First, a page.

When Believing Means Fitting In

The title of the article I am about to share is “Believing Means Belonging: Why Jesus Commands Church Membership” by John Stonestreet.

The title right away sent off bells. I am a big fan of the researcher Brene Brown. She researches shame and vulnerability and a large part of those topics is talking about belonging. The author of this article seems to think belonging is simply being a member of something, but that is not true belonging and its the reason so many don’t go to church because churches lack giving its congregants a true sense of belonging.The type of belonging church offers today is a shallow check box.

Brene Brown says this about belonging in her book, Daring Greatly:

“Fitting in is one of the greatest barriers to belonging. Fitting in is about assessing a situation and becoming who you need to be in order to to be accepted. Belonging, on the other hand, doesn’t require us to change who we are; it requires us to be who we are”.

And we know most churches are not of the mindset of letting you be who you are. No, to belong, to have membership with the church you have to change and become the type of person they want as a member. Essentially, the type of person they could show off or be proud you are a member. This often means no single moms, no divorced, no gays, no quirks or eccentricities. You have to be wholesome and on the straight and arrow. People are fleeing the church because their lives are too messy (often by no fault of their own) to belong in the sense where they can be their true selves and they know well enough that they aren’t really welcomed. A better title for the article would have been “Believing Means Fitting In”. However, its obvious that doesn’t sound so good. Not very PRish.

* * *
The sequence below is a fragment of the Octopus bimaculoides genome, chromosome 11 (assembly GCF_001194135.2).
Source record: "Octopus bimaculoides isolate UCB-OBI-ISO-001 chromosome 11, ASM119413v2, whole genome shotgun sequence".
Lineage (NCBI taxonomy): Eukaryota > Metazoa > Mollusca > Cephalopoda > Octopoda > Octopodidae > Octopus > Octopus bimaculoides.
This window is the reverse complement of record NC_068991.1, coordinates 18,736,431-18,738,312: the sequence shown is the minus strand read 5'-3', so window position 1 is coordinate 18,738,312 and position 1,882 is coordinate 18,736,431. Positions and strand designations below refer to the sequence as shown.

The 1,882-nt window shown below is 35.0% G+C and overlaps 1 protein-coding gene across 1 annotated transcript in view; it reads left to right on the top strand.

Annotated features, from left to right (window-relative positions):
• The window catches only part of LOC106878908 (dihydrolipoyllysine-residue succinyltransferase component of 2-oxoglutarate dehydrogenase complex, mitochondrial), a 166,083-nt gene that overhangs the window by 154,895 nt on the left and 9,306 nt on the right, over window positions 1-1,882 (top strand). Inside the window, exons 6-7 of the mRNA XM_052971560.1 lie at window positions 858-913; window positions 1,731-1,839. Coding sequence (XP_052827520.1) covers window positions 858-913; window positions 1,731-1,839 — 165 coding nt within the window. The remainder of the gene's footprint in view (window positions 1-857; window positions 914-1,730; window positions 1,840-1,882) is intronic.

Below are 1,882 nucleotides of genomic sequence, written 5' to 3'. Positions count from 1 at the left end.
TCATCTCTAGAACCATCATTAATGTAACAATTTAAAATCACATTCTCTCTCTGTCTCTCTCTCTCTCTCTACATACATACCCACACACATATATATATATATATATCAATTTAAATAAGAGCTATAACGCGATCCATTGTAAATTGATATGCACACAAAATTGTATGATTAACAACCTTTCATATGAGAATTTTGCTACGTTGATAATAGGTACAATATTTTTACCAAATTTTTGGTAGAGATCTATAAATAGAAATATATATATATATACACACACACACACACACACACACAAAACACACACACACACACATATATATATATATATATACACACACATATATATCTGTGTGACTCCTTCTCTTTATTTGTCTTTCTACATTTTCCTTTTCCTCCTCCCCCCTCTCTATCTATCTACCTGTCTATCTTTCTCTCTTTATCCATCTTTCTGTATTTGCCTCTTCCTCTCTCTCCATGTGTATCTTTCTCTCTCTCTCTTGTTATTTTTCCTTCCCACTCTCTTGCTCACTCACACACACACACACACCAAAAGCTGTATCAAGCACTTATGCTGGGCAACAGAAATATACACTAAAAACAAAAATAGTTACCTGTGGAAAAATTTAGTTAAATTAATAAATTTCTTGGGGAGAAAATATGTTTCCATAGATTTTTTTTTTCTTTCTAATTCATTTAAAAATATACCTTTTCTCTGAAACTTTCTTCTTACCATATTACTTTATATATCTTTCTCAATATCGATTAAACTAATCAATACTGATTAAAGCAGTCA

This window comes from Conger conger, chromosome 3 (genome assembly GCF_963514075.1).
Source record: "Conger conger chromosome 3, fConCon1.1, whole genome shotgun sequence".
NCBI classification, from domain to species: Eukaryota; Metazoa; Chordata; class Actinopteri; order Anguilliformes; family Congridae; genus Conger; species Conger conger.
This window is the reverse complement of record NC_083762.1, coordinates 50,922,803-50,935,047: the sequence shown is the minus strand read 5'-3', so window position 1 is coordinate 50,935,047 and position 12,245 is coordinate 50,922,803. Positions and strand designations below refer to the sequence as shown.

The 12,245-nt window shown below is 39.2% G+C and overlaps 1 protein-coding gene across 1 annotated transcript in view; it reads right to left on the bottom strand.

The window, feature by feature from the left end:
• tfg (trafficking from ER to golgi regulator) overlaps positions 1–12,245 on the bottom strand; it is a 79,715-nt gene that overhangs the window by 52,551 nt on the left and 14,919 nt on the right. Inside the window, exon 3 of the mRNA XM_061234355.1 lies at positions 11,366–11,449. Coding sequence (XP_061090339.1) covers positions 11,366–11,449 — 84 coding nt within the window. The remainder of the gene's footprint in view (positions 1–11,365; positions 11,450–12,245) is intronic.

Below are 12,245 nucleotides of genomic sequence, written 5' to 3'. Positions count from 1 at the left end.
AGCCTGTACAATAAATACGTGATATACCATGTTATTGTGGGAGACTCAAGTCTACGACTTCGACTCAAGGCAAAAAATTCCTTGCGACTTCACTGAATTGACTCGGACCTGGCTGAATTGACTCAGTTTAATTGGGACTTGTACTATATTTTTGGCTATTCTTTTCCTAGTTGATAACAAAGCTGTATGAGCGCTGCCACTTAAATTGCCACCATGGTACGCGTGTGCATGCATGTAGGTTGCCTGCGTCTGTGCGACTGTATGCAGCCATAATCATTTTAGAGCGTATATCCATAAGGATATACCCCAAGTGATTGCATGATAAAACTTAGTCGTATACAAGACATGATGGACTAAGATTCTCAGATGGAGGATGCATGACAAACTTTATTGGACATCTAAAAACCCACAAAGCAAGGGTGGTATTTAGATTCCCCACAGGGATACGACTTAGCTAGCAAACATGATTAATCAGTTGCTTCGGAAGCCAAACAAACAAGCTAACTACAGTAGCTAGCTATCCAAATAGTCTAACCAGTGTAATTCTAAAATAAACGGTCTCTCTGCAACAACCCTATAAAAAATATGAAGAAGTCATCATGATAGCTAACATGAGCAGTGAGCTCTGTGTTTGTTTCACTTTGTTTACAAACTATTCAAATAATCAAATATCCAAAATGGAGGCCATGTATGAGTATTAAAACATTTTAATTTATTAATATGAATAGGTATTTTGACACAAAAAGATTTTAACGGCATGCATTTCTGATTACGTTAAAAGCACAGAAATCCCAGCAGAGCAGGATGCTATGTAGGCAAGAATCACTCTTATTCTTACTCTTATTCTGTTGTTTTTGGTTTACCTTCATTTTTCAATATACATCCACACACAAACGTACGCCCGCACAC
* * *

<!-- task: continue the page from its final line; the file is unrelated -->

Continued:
Onwards to the text of the article…

What is the central practice of the Christian life—that most crucial habit which no believer should ever endeavor to do without? It’s not personal devotions or Bible reading, as important as those are. It’s not even private prayer or attending Christian conferences. It’s not even catching BreakPoint every day.

The central practice of the Christian life, at least biblically speaking, is gathering together as Christ’s body for corporate worship, for hearing the Word, and for participating in the sacraments. “Going to church” as we say somewhat inaccurately, is the means that God has designed and determined to feed us spiritually, and to allow us to participate in that kingdom where God’s will is done on earth as in Heaven.

But just attending church isn’t enough either. Each Sunday, Christians declare not only that God’s kingdom has arrived in Christ Jesus, but that it’s being established in our lives, our families, and our congregations. That’s why no Christian is called to only a one-on-one relationship with Jesus, but to a communion that belongs both to and with one another. In other words, we’re not called to mere attendance.

What is ever enough? Its not enough to go to church you also have to be a member of the church and then its not good enough to be simply a member, you have to a member that fits in (this last part isn’t stated by very much implied). There is always one more hoop to be deemed a “true Christian” or “good Christian”.